Adultery case: Sri Lankan woman to serve jail term

Updated 24 December 2015

Adultery case: Sri Lankan woman to serve jail term

COLOMBO: A Saudi court has commuted the death sentence passed on a Sri Lankan maid convicted of adultery, the government in Colombo said.
“We have succeeded in getting the death sentence overturned. Our concern was to make sure that the original sentence was not carried out,” said Harsha de Silva, deputy foreign minister.
“The government of Sri Lanka wishes to acknowledge and appreciate the good offices of the Saudi authorities.
“The sympathy, understanding and the concern expressed, and assistance extended by many other parties is also noted and deeply appreciated.”
De Silva said the woman would now serve a “short jail sentence” but details on the exact amount of time that she would have to remain behind bars were not yet clear.
The 45-year-old married mother of two, who has not been named, was convicted of adultery in August after her arrest in April last year.
The following is a statement posted on the website of the Sri Lankan Foreign Ministry.
The appeal against the verdict of the Sri Lankan domestic worker arrested on the charges of adultery and sentenced to death by the Al-Dwadmi Court in Saudi Arabia was taken up Dec. 22.
The government of Sri Lanka is happy to announce that the appeal for clemency on the sentence was successful and the Sri Lankan national will now have to serve a reduced sentence and serve a term in prison.
The Ministry of Foreign Affairs together with the Ministry of Foreign Employment and the Sri Lanka Bureau of Foreign Employment undertook the responsibility to safeguard the Sri Lankan national and through the Sri Lanka Mission in Saudi Arabia, extended every assistance to provide legal counsel and consular assistance in order to assist the appeal process.
The government of Sri Lanka wishes to acknowledge and appreciate the good offices of Saudi authorities.
The sympathy, the understanding and the concern expressed, and assistance extended by many other parties is also noted and deeply appreciated.


UN: Possible to eradicate malaria, but probably not soon

Updated 28 min 27 sec ago

UN: Possible to eradicate malaria, but probably not soon

  • Dr. Pedro Alonso, the UN health agency’s global malaria director, said WHO is “unequivocally in favor” of eradication
  • An eradication campaign was first attempted in 1955 before being abandoned more than a dozen years later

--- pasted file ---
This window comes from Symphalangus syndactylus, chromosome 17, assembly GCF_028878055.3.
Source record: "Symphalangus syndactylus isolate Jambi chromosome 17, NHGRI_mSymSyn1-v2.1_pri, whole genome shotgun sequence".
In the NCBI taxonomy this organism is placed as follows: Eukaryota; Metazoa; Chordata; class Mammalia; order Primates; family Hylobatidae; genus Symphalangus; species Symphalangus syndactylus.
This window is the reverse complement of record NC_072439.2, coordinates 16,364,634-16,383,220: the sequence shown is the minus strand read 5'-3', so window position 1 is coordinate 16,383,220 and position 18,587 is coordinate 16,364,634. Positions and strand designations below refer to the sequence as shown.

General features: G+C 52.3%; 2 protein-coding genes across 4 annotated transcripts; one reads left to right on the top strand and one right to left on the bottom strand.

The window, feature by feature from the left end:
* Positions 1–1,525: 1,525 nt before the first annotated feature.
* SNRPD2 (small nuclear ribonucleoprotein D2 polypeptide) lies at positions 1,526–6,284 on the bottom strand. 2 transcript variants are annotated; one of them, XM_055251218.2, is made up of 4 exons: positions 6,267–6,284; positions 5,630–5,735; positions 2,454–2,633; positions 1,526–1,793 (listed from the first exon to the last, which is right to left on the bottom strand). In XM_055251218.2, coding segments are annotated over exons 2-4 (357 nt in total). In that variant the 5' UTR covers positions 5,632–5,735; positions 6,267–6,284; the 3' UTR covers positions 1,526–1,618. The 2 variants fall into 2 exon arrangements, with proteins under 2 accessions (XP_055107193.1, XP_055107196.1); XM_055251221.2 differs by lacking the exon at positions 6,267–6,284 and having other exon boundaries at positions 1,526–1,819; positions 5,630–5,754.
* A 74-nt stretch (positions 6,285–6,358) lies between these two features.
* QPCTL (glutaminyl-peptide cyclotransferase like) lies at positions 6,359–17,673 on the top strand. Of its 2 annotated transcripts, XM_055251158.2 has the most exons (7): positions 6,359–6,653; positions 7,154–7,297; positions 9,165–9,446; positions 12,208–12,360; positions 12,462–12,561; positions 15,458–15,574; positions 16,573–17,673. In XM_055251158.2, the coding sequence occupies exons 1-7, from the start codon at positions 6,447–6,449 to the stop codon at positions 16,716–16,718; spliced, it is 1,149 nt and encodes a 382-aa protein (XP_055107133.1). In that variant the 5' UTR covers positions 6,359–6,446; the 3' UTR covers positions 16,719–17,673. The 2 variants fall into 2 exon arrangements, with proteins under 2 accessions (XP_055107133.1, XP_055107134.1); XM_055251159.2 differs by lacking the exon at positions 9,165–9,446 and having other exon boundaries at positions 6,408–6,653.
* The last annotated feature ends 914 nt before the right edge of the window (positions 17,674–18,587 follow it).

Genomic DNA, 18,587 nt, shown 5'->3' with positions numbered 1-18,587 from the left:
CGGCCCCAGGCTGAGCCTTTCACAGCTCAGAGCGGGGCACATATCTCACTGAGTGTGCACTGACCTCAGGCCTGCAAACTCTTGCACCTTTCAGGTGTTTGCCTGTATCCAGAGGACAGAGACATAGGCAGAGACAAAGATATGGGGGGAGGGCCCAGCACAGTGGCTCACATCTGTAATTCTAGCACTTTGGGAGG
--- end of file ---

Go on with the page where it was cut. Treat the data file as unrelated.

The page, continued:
LONDON: The World Health Organization says it’s theoretically possible to wipe out malaria, but probably not with the flawed vaccine and other control methods being used at the moment.
Dr. Pedro Alonso, the UN health agency’s global malaria director, said WHO is “unequivocally in favor” of eradication, but that major questions about its feasibility remain. In a press briefing on Thursday, Alonso acknowledged that “with the tools we have today, it is most unlikely eradication will be achieved.”
Alonso was presenting the results of a WHO-commissioned report evaluating if eradicating malaria should be pursued. He said the experts concluded lingering uncertainties meant they were unable to formulate a clear strategy and thus, couldn’t propose a definitive timeline or cost estimate for eradication.
WHO has long grappled with the idea of erasing malaria from the planet. An eradication campaign was first attempted in 1955 before being abandoned more than a dozen years later. For decades, health officials were chastened from even discussing eradication — until the Bill and Melinda Gates Foundation threw its considerable resources behind the idea.
Smallpox is the only human disease to ever have been eradicated. In 1988, WHO and partners began a global campaign that aimed to wipe out polio by 2000. Despite numerous effective vaccines and billions of invested dollars, efforts have stalled in recent years and officials have repeatedly missed eradication targets.
Although several African countries began immunizing children against malaria in national programs this year, the shot only protects about one third of children who get it. The parasitic disease kills about 435,000 people every year, mostly children in Africa.
“An effective vaccine is something we desperately need if we’re ever going to get malaria under control and we just don’t have it,” said Alister Lister, dean of biological sciences at the Liverpool School of Tropical Medicine.
Lister also raised concerns about whether malaria programs would be able to raise the billions needed given other competing eradication campaigns, like those for polio, guinea worm and lymphatic filariasis.
“Should we really be pushing for malaria or should we concentrate on getting some of those other diseases out of the way first?” he asked.
Other experts agreed that eradicating malaria in the coming years seems aspirational.
“It’s a long game and there will be many bumps on the road,” said Sian Clarke, co-director of the malaria center at the London School of Hygiene and Tropical Medicine. Still, Clarke said that eradication might only be achieved if there is a sense of urgency, given how malaria spreads; the parasitic disease is transmitted to people by mosquitoes.
“The longer it takes, the more opportunity there is for the parasite to evolve,” she said. “There will be a lot of pressure on the parasite to evolve a mechanism of survival, so this is something that if it’s to be done, should be done relatively quickly.”